'Mr Long Sutton' is leaving town
His family name has been a cornerstone of Long Sutton and Sutton Bridge for many decades.
But a road to Damascus moment led to Sean Portass putting his £7m portfolio of properties on the market and seek a new, less hectic challenge in a neighbouring county.
It was during a month spent in hospital this year – after being rushed in with a large blood clot between his heart and lungs - that he quickly reflected upon what’s important to him.
“I’m 50 next year and I’ve got all these properties,” said Sean. “I’m quite proud of what I’ve done over the years but I thought ‘what a waste if I don’t get to enjoy it’. So, very soon after coming out of hospital, I put everything I’ve got on the market. I’m selling it all to try to find a better work/life balance.”
The lifestyle he has mapped out now involves establishing a small Ronnie Scott-style jazz club in Norwich, run by Sean and wife Dana and open Wednesday to Sunday, giving him days off he doesn’t currently experience too often.
It was while he was on a digger that Sean felt the first dizzy and breathless spell which highlighted his health scare. But he has no intention of downing tools just yet and has pledged to finish redeveloping The Red Lion in Holbeach into a nine-bedroom boutique hotel, restaurant and bar and seeing the completion of other smaller projects like the transformation of the butcher’s shop next to The Granary.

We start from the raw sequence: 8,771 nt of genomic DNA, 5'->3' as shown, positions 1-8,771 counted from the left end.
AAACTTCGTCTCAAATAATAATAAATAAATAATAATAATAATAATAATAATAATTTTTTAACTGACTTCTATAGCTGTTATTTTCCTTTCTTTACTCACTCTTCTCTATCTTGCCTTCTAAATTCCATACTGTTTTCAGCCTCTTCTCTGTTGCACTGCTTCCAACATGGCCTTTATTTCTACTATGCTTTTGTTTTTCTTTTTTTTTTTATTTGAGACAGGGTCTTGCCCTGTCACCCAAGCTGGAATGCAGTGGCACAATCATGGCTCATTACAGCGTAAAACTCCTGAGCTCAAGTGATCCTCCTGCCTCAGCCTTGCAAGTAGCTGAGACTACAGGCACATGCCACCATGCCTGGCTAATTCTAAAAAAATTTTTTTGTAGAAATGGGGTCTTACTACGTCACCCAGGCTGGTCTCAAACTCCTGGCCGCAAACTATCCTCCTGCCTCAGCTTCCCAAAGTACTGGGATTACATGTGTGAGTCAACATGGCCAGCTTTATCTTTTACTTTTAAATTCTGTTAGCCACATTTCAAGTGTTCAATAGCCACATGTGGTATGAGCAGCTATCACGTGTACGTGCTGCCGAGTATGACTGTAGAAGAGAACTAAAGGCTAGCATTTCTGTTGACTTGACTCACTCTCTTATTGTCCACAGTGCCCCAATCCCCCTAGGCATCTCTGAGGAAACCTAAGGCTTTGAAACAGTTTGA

Sean has no regrets about any of his projects but admits that The Red Lion could test that record.
“It’s been a money pit – so expensive,” he mused. “But the windows went in last week and the roof will go on shortly and I’m expecting it to be open next summer.
“I’m fully confident it will be a great success. Long Sutton has 9,000 people and several pubs doing well. Holbeach has 30,000 people and one or two pubs so it should be a roaring success. If it isn’t, then that will be my first regret.”
Of course, it’s nigh on impossible to make major changes within such a small area without ruffling a few feathers along the way and Sean acknowledges that not everyone will be sorry to see him go.
However, the couple have been inundated by well-wishers and Long Sutton and District Civic Society wrote to Sean to thank him for his contribution to the town and say that he would be “sorely missed”.
“I guess it does show that some people appreciate your efforts,” reflected Sean, who says he dodged a bullet 14 years ago when he could not agree a price for the dilapidated Bull Hotel in Long Sutton’s Market Place. His valuation of £72,000 was £2,000 short of the lowest the vendor would go.
The Portass name will live on in The Suttons. Dad Nigel’s music shop has long been an asset to Sutton Bridge.
And Sean – drummer in the five-piece band Redemption with his dad - will leave his stamp on Long Sutton with indisputably fine enhancements to The Ship, The Granary and Palmer’s Ale House.
Ten of his 30 properties - all within a five-mile radius of Long Sutton – have already been sold.
However, as soon as the right opportunity comes along in Norfolk’s “capital” he and Dana will be gone, although not without a degree of reluctance.
“People have often gone to me ‘why did you spend all your money here?’ Sean said. “For me, Long Sutton is the best town for absolutely miles around here.”
More by this authorNigel Chapman